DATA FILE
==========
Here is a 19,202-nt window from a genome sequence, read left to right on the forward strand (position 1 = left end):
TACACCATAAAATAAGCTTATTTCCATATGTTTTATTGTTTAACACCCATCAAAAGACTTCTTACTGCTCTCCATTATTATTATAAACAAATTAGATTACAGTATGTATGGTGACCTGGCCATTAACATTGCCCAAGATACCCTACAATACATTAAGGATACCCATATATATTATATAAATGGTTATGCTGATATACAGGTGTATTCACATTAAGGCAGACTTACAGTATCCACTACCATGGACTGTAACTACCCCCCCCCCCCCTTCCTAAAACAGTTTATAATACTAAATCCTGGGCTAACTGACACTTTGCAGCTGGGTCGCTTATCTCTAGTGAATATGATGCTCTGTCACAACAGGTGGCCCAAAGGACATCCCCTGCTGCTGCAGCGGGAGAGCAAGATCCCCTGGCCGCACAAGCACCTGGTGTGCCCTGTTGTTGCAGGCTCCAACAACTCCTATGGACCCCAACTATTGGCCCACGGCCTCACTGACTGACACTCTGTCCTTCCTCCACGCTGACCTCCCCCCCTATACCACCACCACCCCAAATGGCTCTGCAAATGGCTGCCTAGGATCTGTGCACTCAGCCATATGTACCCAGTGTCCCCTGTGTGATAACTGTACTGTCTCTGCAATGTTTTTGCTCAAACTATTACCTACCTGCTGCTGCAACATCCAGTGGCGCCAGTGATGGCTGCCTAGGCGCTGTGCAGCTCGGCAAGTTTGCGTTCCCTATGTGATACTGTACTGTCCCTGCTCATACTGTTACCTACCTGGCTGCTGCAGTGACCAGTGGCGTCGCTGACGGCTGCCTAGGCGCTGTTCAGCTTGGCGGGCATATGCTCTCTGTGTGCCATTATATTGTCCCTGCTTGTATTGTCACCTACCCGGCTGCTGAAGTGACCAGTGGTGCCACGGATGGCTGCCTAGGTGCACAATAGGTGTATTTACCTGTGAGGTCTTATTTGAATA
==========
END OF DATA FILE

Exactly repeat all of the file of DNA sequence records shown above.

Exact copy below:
Here is a 19,202-nt window from a genome sequence, read left to right on the forward strand (position 1 = left end):
TACACCATAAAATAAGCTTATTTCCATATGTTTTATTGTTTAACACCCATCAAAAGACTTCTTACTGCTCTCCATTATTATTATAAACAAATTAGATTACAGTATGTATGGTGACCTGGCCATTAACATTGCCCAAGATACCCTACAATACATTAAGGATACCCATATATATTATATAAATGGTTATGCTGATATACAGGTGTATTCACATTAAGGCAGACTTACAGTATCCACTACCATGGACTGTAACTACCCCCCCCCCCCCTTCCTAAAACAGTTTATAATACTAAATCCTGGGCTAACTGACACTTTGCAGCTGGGTCGCTTATCTCTAGTGAATATGATGCTCTGTCACAACAGGTGGCCCAAAGGACATCCCCTGCTGCTGCAGCGGGAGAGCAAGATCCCCTGGCCGCACAAGCACCTGGTGTGCCCTGTTGTTGCAGGCTCCAACAACTCCTATGGACCCCAACTATTGGCCCACGGCCTCACTGACTGACACTCTGTCCTTCCTCCACGCTGACCTCCCCCCCTATACCACCACCACCCCAAATGGCTCTGCAAATGGCTGCCTAGGATCTGTGCACTCAGCCATATGTACCCAGTGTCCCCTGTGTGATAACTGTACTGTCTCTGCAATGTTTTTGCTCAAACTATTACCTACCTGCTGCTGCAACATCCAGTGGCGCCAGTGATGGCTGCCTAGGCGCTGTGCAGCTCGGCAAGTTTGCGTTCCCTATGTGATACTGTACTGTCCCTGCTCATACTGTTACCTACCTGGCTGCTGCAGTGACCAGTGGCGTCGCTGACGGCTGCCTAGGCGCTGTTCAGCTTGGCGGGCATATGCTCTCTGTGTGCCATTATATTGTCCCTGCTTGTATTGTCACCTACCCGGCTGCTGAAGTGACCAGTGGTGCCACGGATGGCTGCCTAGGTGCACAATAGGTGTATTTACCTGTGAGGTCTTATTTGAATA